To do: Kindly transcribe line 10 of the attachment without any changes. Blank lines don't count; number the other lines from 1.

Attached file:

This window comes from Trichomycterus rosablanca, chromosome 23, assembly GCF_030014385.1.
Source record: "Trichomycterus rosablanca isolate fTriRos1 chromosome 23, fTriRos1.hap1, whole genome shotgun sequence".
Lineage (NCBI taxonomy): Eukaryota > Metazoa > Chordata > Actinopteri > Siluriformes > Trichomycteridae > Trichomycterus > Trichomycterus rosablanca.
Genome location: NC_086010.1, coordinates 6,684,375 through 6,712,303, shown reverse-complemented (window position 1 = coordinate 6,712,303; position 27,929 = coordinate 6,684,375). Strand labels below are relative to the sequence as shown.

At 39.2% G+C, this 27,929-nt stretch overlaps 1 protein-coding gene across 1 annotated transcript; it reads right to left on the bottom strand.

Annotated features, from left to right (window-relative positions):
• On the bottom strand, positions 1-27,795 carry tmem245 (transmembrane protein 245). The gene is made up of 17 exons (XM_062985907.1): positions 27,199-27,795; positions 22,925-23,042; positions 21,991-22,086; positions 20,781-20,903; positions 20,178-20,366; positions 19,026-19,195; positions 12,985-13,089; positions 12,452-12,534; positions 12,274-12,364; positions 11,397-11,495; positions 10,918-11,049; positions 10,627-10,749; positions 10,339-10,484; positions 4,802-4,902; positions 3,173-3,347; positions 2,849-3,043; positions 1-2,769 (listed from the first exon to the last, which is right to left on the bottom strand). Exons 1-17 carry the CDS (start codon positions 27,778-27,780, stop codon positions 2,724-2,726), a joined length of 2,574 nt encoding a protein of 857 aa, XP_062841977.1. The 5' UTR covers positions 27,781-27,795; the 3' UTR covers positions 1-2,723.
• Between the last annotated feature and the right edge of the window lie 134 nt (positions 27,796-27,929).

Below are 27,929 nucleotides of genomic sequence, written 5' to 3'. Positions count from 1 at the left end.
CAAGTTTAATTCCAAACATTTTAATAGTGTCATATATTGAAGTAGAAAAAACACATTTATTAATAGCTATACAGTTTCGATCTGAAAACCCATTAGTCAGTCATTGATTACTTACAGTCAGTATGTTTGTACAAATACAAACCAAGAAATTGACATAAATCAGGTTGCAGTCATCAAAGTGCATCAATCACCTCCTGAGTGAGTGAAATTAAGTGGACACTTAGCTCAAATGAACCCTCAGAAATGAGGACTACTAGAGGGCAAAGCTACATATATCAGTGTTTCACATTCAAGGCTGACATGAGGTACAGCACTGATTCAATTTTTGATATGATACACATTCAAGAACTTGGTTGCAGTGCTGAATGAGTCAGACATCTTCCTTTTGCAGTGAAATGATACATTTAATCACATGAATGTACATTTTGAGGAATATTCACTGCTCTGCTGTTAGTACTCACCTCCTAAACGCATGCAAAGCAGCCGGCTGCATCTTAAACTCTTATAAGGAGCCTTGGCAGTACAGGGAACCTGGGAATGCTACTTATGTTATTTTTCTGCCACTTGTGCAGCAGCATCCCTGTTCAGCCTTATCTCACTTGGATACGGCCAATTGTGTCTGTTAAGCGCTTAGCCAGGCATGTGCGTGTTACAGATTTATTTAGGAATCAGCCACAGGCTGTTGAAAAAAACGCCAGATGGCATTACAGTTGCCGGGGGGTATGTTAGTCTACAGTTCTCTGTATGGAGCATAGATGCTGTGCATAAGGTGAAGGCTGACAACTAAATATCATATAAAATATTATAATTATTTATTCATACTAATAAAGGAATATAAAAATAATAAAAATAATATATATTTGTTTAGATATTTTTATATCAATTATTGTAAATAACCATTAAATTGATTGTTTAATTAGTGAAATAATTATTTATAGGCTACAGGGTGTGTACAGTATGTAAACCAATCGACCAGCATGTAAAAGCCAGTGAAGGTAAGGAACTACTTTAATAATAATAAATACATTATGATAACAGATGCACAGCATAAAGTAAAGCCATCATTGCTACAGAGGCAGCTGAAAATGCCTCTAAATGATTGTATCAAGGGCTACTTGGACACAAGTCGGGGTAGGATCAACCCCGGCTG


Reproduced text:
CAAGTTTAATTCCAAACATTTTAATAGTGTCATATATTGAAGTAGAAAAAACACATTTATTAATAGCTATACAGTTTCGATCTGAAAACCCATTAGTCAGTCATTGATTACTTACAGTCAGTATGTTTGTACAAATACAAACCAAGAAATTGACATAAATCAGGTTGCAGTCATCAAAGTGCATCAATCACCTCCTGAGTGAGTGAAATTAAGTGGACACTTAGCTCAAATGAACCCTCAGAAATGAGGACTACTAGAGGGCAAAGCTACATATATCAGTGTTTCACATTCAAGGCTGACATGAGGTACAGCACTGATTCAATTTTTGATATGATACACATTCAAGAACTTGGTTGCAGTGCTGAATGAGTCAGACATCTTCCTTTTGCAGTGAAATGATACATTTAATCACATGAATGTACATTTTGAGGAATATTCACTGCTCTGCTGTTAGTACTCACCTCCTAAACGCATGCAAAGCAGCCGGCTGCATCTTAAACTCTTATAAGGAGCCTTGGCAGTACAGGGAACCTGGGAATGCTACTTATGTTATTTTTCTGCCACTTGTGCAGCAGCATCCCTGTTCAGCCTTATCTCACTTGGATACGGCCAATTGTGTCTGTTAAGCGCTTAGCCAGGCATGTGCGTGTTACAGATTTATTTAGGAATCAGCCACAGGCTGTTGAAAAAAACGCCAGATGGCATTACAGTTGCCGGGGGGTATGTTAGTCTACAGTTCTCTGTATGGAGCATAGATGCTGTGCATAAGGTGAAGGCTGACAACTAAATATCATATAAAATATTATAATTATTTATTCATACTAATAAAGGAATATAAAAATAATAAAAATAATATATATTTGTTTAGATATTTTTATATCAATTATTGTAAATAACCATTAAATTGATTGTTTAATTAGTGAAATAATTATTTATAGGCTACAGGGTGTGTACAGTATGTAAACCAATCGACCAGCATGTAAAAGCCAGTGAAGGTAAGGAACTACTTTAATAATAATAAATACATTATGATAACAGATGCACAGCATAAAGTAAAGCCATCATTGCTACAGAGGCAGCTGAAAATGCCTCTAAATGATTGTATCAAGGGCTACTTGGACACAAGTCGGGGTAGGATCAACCCCGGCTG